Wednesday, September 16, 2009

spinnin' da misunderstandin'

There must be an element of something like fun, maybe the mockery of real fun, in how some people use postmodernism. Consider this, from the pomo discussion forum Open Source Theology.

While my “straight” conservative Christian friends readily argue that “gay” people can be converted through various therapeutic means, they never mention what this logically entails for their own sexual orientation. Simply stated, it seems reasonable to say: If a “gay” person can be converted into a “straight” person, then a “straight” person can be converted into a “gay” person. Even though my conservative friends don’t explicitly talk about this concern (that they might be converted to “gay”), it does seem to come through in their everyday practices. This fear of conversion helps explain why many “straight” conservative Christians keep their children away from people who are openly “gay”—I’ve seen instances in the news where “straight” conservative Christians don’t want “gay” teachers in the classroom teaching their kids, they don’t want “gay” daycare providers or babysitters, they don’t like “gay” politicians and “gay” actors and actresses setting bad examples or celebrating the “gay” lifestyle. All these fears, in seems to me, are related to a fear that their children might be converted to a “gay” sexual orientation.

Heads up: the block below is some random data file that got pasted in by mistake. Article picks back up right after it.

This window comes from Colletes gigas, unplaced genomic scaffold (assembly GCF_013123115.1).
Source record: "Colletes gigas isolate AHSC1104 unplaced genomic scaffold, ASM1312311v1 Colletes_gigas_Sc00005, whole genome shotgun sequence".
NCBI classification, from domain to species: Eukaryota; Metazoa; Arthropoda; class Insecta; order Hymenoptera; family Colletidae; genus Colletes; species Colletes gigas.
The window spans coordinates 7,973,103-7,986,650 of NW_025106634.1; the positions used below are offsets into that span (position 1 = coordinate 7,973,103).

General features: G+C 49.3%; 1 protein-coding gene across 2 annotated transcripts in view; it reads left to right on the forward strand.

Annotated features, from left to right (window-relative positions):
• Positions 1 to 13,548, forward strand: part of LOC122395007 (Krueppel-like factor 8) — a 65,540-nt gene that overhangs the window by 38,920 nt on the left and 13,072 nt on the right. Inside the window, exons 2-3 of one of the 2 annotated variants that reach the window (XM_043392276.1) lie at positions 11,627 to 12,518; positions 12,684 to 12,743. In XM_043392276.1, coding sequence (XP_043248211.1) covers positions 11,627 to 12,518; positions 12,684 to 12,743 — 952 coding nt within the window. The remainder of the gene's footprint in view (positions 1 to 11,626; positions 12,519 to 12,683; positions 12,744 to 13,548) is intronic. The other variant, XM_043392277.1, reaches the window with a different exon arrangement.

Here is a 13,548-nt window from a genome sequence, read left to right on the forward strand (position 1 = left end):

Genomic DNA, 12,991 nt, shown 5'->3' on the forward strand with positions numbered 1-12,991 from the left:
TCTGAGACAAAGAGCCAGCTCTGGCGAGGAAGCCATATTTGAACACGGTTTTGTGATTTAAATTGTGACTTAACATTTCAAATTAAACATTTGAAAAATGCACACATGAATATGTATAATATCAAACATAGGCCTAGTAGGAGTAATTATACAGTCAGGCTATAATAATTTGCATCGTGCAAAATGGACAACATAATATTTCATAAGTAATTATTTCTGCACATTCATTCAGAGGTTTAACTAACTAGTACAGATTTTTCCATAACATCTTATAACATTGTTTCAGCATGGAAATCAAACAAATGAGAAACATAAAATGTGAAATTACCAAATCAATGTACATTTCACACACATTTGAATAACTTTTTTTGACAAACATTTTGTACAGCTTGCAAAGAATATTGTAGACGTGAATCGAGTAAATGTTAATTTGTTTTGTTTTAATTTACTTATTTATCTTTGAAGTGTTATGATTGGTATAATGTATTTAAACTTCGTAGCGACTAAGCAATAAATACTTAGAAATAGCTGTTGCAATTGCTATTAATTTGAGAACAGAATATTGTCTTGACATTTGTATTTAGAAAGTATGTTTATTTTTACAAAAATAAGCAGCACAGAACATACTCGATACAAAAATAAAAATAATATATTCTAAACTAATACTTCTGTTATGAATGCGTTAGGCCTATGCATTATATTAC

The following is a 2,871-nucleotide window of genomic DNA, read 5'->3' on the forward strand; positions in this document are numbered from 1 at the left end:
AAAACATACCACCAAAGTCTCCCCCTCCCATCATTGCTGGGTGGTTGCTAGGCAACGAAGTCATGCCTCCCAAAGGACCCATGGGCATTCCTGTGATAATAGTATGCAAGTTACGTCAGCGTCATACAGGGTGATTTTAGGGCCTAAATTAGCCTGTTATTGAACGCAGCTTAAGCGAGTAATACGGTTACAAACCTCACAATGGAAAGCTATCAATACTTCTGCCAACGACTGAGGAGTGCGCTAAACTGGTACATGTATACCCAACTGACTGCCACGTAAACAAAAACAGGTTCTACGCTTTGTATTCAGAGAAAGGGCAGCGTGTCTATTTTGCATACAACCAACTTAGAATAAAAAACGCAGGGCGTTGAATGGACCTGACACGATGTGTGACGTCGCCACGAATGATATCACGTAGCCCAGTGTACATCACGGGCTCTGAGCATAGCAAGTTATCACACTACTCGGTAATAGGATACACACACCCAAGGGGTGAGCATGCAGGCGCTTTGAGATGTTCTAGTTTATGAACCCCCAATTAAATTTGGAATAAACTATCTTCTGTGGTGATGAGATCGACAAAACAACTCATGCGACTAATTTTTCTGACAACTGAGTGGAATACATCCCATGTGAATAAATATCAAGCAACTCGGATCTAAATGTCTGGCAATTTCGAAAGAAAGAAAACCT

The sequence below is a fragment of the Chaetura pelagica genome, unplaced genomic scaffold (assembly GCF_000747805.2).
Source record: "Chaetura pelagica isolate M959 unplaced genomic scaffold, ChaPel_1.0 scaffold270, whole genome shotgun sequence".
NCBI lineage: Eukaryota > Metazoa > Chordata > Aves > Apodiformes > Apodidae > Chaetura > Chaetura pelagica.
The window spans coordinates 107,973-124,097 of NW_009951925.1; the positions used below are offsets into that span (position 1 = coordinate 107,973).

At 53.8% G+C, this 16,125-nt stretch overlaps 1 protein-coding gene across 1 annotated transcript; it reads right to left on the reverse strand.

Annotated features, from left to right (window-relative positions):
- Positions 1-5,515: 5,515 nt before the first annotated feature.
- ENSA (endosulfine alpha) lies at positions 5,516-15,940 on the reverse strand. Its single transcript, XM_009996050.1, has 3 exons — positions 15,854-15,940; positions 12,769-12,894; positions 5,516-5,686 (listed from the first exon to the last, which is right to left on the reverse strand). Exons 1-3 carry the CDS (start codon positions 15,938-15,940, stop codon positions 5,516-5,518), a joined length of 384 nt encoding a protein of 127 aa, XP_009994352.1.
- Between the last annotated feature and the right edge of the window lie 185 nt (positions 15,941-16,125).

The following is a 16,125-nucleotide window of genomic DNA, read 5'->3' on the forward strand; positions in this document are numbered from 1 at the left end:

One might think, from this person's view, that he or she had never been around parents, or adults in general. Perhaps not, but that would be quite remarkable. Considering he cites examples he has seen on the news, he must have had at least that much exposure to parents.

Because nothing is more natural or understandable than the parents should show concern for whom their kids are around. If, in the paragraph above, we substitute, let's say, "drug use" for "gay", we would find nothing remarkable about the parent's concerns for any of those things.

In an interesting way, “straight” conservative Christians who advocate the notion that sexual orientation is changeable are implicitly taking a social constructionist view of sexuality and gender, which is much closer to a postmodern way of thinking than most are apt to admit. On this view, sexual orientation is in whole or at least in part, a product of various choices and ways of thinking and acting.

No, they're acting no different than parents have since probably not long after the Fall--parents know that children can influence by those around them, particularly authority figures. The only "new" thing about all of this is that the homosexual lifestyle is "politically correct", and to try to ward one's children from it would likely be considered a hate act.

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